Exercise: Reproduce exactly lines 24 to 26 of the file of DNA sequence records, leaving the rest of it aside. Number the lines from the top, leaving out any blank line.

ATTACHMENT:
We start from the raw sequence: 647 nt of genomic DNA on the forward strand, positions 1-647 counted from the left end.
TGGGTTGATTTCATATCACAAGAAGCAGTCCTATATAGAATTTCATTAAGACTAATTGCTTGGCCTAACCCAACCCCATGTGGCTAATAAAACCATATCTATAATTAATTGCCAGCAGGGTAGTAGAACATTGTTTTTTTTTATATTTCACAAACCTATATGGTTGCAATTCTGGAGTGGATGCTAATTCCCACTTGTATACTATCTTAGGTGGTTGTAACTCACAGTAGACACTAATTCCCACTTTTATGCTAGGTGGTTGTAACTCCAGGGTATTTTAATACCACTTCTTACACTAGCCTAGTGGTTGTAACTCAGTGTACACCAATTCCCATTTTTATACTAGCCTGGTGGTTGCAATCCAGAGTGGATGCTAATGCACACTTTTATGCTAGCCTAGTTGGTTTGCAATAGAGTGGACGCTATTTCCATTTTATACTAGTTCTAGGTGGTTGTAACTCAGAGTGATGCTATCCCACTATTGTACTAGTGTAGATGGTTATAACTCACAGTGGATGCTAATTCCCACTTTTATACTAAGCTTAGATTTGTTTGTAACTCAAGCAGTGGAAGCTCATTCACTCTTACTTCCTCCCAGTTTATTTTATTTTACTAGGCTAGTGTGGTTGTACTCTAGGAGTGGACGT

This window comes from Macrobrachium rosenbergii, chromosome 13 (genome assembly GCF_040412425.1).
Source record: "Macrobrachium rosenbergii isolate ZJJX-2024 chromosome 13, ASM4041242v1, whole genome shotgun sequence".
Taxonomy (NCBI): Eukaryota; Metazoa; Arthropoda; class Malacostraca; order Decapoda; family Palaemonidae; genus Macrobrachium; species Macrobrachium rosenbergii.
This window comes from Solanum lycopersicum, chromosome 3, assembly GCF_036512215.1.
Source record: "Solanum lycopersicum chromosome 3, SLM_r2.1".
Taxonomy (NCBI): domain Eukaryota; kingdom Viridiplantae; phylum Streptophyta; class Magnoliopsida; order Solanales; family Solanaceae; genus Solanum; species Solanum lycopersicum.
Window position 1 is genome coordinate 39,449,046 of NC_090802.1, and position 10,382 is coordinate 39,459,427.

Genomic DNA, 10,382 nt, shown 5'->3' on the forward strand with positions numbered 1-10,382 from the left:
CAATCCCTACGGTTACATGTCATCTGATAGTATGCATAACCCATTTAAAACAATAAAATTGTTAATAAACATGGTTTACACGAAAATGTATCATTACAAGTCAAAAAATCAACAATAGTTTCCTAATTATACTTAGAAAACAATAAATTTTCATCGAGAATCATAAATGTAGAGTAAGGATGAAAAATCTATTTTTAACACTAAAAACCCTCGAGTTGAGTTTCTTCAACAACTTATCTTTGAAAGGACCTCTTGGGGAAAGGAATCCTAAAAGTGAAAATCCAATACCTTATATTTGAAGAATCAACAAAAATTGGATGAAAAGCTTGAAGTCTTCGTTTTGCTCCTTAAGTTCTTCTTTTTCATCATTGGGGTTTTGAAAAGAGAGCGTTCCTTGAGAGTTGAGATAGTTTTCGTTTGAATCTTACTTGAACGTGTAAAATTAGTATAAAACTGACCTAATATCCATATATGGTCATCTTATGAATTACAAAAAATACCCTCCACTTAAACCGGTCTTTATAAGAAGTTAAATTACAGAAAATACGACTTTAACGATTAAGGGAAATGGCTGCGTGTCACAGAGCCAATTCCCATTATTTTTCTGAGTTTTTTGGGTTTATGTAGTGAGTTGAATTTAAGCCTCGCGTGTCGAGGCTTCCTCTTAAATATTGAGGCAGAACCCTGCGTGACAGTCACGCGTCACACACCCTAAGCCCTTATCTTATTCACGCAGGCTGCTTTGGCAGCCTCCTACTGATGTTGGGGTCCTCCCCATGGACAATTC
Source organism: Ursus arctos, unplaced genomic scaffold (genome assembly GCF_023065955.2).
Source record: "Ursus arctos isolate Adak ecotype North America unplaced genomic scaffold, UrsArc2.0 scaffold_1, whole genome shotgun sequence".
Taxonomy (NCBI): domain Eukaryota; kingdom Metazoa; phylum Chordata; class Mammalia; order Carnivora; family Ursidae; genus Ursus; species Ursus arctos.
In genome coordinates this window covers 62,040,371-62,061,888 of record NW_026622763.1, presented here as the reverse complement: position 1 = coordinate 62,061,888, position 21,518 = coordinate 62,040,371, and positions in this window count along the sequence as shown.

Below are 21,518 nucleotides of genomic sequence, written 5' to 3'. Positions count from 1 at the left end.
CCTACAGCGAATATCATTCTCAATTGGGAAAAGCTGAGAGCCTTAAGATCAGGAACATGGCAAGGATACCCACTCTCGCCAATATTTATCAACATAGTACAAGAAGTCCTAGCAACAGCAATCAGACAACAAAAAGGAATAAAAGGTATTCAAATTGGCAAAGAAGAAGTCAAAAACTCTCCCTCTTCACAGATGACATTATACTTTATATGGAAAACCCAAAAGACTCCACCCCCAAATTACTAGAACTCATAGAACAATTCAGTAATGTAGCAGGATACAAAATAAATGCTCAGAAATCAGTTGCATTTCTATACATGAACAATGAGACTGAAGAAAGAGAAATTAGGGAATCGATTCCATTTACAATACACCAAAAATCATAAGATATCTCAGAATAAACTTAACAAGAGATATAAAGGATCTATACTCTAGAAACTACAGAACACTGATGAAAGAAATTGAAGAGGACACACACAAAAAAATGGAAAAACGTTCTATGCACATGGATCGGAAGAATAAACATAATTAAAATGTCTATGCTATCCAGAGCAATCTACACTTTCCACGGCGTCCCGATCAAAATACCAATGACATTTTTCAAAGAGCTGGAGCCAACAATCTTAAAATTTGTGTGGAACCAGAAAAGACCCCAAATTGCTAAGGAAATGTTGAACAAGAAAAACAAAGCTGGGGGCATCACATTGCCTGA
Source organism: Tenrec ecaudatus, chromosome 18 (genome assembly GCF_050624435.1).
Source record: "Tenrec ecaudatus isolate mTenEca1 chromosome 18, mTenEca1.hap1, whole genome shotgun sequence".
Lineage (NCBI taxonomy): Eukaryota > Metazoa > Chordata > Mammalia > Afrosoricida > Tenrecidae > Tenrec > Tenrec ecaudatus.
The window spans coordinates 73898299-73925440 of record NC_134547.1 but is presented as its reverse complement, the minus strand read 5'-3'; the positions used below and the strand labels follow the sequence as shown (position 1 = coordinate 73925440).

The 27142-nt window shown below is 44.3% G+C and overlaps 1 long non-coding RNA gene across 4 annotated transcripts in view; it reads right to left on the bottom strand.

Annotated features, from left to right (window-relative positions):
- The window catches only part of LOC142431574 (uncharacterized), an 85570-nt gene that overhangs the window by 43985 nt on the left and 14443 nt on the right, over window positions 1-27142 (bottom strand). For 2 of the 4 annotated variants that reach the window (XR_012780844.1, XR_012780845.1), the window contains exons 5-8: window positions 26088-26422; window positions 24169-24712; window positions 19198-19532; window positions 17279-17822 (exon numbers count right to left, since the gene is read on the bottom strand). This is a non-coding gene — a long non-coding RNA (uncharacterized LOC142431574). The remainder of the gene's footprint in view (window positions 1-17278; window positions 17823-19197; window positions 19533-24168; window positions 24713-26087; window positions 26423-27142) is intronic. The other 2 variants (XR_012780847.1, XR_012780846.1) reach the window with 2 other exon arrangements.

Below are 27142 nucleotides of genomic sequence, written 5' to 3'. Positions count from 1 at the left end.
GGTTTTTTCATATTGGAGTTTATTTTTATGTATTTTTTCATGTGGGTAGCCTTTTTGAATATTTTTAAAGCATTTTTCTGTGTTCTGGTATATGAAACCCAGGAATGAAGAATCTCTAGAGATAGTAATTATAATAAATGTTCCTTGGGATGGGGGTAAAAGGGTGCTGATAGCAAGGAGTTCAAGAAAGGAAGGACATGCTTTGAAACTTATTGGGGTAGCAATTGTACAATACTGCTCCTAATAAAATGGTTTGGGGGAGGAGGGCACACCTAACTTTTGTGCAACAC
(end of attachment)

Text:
- The window catches only part of LOC142431574 (uncharacterized), an 85570-nt gene that overhangs the window by 43985 nt on the left and 14443 nt on the right, over window positions 1-27142 (bottom strand). For 2 of the 4 annotated variants that reach the window (XR_012780844.1, XR_012780845.1), the window contains exons 5-8: window positions 26088-26422; window positions 24169-24712; window positions 19198-19532; window positions 17279-17822 (exon numbers count right to left, since the gene is read on the bottom strand). This is a non-coding gene — a long non-coding RNA (uncharacterized LOC142431574). The remainder of the gene's footprint in view (window positions 1-17278; window positions 17823-19197; window positions 19533-24168; window positions 24713-26087; window positions 26423-27142) is intronic. The other 2 variants (XR_012780847.1, XR_012780846.1) reach the window with 2 other exon arrangements.

Below are 27142 nucleotides of genomic sequence, written 5' to 3'. Positions count from 1 at the left end.
GGTTTTTTCATATTGGAGTTTATTTTTATGTATTTTTTCATGTGGGTAGCCTTTTTGAATATTTTTAAAGCATTTTTCTGTGTTCTGGTATATGAAACCCAGGAATGAAGAATCTCTAGAGATAGTAATTATAATAAATGTTCCTTGGGATGGGGGTAAAAGGGTGCTGATAGCAAGGAGTTCAAGAAAGGAAGGACATGCTTTGAAACTTATTGGGGTAGCAATTGTACAATACTGCTCCTAATAAAATGGTTTGGGGGAGGAGGGCACACCTAACTTTTGTGCAACAC